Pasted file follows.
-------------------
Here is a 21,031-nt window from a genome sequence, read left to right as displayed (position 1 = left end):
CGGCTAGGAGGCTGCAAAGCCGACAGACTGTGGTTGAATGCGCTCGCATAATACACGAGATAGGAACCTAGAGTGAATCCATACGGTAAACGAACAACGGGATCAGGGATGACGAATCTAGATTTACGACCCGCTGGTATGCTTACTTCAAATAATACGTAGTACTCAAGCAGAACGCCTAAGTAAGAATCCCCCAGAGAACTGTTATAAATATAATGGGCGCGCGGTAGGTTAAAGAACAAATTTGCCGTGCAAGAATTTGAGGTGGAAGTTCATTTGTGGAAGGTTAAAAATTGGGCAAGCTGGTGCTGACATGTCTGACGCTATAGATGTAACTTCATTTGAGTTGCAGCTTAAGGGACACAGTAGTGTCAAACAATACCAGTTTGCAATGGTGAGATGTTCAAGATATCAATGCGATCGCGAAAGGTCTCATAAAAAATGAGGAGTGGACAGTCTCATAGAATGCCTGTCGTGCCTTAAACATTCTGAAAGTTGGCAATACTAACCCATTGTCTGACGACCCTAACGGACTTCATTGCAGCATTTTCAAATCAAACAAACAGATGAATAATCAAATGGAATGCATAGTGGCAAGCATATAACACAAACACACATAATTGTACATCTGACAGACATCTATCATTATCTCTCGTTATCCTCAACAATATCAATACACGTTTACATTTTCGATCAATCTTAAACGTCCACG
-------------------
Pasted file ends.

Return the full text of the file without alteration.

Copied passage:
Here is a 21,031-nt window from a genome sequence, read left to right as displayed (position 1 = left end):
CGGCTAGGAGGCTGCAAAGCCGACAGACTGTGGTTGAATGCGCTCGCATAATACACGAGATAGGAACCTAGAGTGAATCCATACGGTAAACGAACAACGGGATCAGGGATGACGAATCTAGATTTACGACCCGCTGGTATGCTTACTTCAAATAATACGTAGTACTCAAGCAGAACGCCTAAGTAAGAATCCCCCAGAGAACTGTTATAAATATAATGGGCGCGCGGTAGGTTAAAGAACAAATTTGCCGTGCAAGAATTTGAGGTGGAAGTTCATTTGTGGAAGGTTAAAAATTGGGCAAGCTGGTGCTGACATGTCTGACGCTATAGATGTAACTTCATTTGAGTTGCAGCTTAAGGGACACAGTAGTGTCAAACAATACCAGTTTGCAATGGTGAGATGTTCAAGATATCAATGCGATCGCGAAAGGTCTCATAAAAAATGAGGAGTGGACAGTCTCATAGAATGCCTGTCGTGCCTTAAACATTCTGAAAGTTGGCAATACTAACCCATTGTCTGACGACCCTAACGGACTTCATTGCAGCATTTTCAAATCAAACAAACAGATGAATAATCAAATGGAATGCATAGTGGCAAGCATATAACACAAACACACATAATTGTACATCTGACAGACATCTATCATTATCTCTCGTTATCCTCAACAATATCAATACACGTTTACATTTTCGATCAATCTTAAACGTCCACG